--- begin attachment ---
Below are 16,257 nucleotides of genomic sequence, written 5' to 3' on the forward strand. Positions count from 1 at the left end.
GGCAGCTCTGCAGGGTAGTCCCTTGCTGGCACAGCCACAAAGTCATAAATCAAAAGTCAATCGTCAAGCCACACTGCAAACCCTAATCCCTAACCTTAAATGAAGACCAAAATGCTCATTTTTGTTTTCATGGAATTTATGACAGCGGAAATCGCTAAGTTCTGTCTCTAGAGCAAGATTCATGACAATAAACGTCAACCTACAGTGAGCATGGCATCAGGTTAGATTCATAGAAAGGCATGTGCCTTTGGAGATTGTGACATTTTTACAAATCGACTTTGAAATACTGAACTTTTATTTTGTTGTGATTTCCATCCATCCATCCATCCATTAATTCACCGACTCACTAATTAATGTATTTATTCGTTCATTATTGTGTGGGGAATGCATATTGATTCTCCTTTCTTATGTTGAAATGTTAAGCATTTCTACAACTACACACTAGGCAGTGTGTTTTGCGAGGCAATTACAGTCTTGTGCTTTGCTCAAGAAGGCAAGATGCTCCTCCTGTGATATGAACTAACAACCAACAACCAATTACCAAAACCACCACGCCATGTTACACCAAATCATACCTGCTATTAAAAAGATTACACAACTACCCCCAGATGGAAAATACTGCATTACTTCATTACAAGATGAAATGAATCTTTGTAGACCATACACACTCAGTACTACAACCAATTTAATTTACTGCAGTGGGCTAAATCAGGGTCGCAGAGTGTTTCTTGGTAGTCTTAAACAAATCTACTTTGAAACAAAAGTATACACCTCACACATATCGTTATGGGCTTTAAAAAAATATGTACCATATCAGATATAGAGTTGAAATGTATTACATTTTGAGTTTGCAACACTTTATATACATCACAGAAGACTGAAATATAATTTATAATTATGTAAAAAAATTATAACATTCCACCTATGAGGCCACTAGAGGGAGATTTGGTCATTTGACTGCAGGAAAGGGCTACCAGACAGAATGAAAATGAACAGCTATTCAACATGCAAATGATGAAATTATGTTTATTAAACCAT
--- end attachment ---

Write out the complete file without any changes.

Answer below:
Below are 16,257 nucleotides of genomic sequence, written 5' to 3' on the forward strand. Positions count from 1 at the left end.
GGCAGCTCTGCAGGGTAGTCCCTTGCTGGCACAGCCACAAAGTCATAAATCAAAAGTCAATCGTCAAGCCACACTGCAAACCCTAATCCCTAACCTTAAATGAAGACCAAAATGCTCATTTTTGTTTTCATGGAATTTATGACAGCGGAAATCGCTAAGTTCTGTCTCTAGAGCAAGATTCATGACAATAAACGTCAACCTACAGTGAGCATGGCATCAGGTTAGATTCATAGAAAGGCATGTGCCTTTGGAGATTGTGACATTTTTACAAATCGACTTTGAAATACTGAACTTTTATTTTGTTGTGATTTCCATCCATCCATCCATCCATTAATTCACCGACTCACTAATTAATGTATTTATTCGTTCATTATTGTGTGGGGAATGCATATTGATTCTCCTTTCTTATGTTGAAATGTTAAGCATTTCTACAACTACACACTAGGCAGTGTGTTTTGCGAGGCAATTACAGTCTTGTGCTTTGCTCAAGAAGGCAAGATGCTCCTCCTGTGATATGAACTAACAACCAACAACCAATTACCAAAACCACCACGCCATGTTACACCAAATCATACCTGCTATTAAAAAGATTACACAACTACCCCCAGATGGAAAATACTGCATTACTTCATTACAAGATGAAATGAATCTTTGTAGACCATACACACTCAGTACTACAACCAATTTAATTTACTGCAGTGGGCTAAATCAGGGTCGCAGAGTGTTTCTTGGTAGTCTTAAACAAATCTACTTTGAAACAAAAGTATACACCTCACACATATCGTTATGGGCTTTAAAAAAATATGTACCATATCAGATATAGAGTTGAAATGTATTACATTTTGAGTTTGCAACACTTTATATACATCACAGAAGACTGAAATATAATTTATAATTATGTAAAAAAATTATAACATTCCACCTATGAGGCCACTAGAGGGAGATTTGGTCATTTGACTGCAGGAAAGGGCTACCAGACAGAATGAAAATGAACAGCTATTCAACATGCAAATGATGAAATTATGTTTATTAAACCAT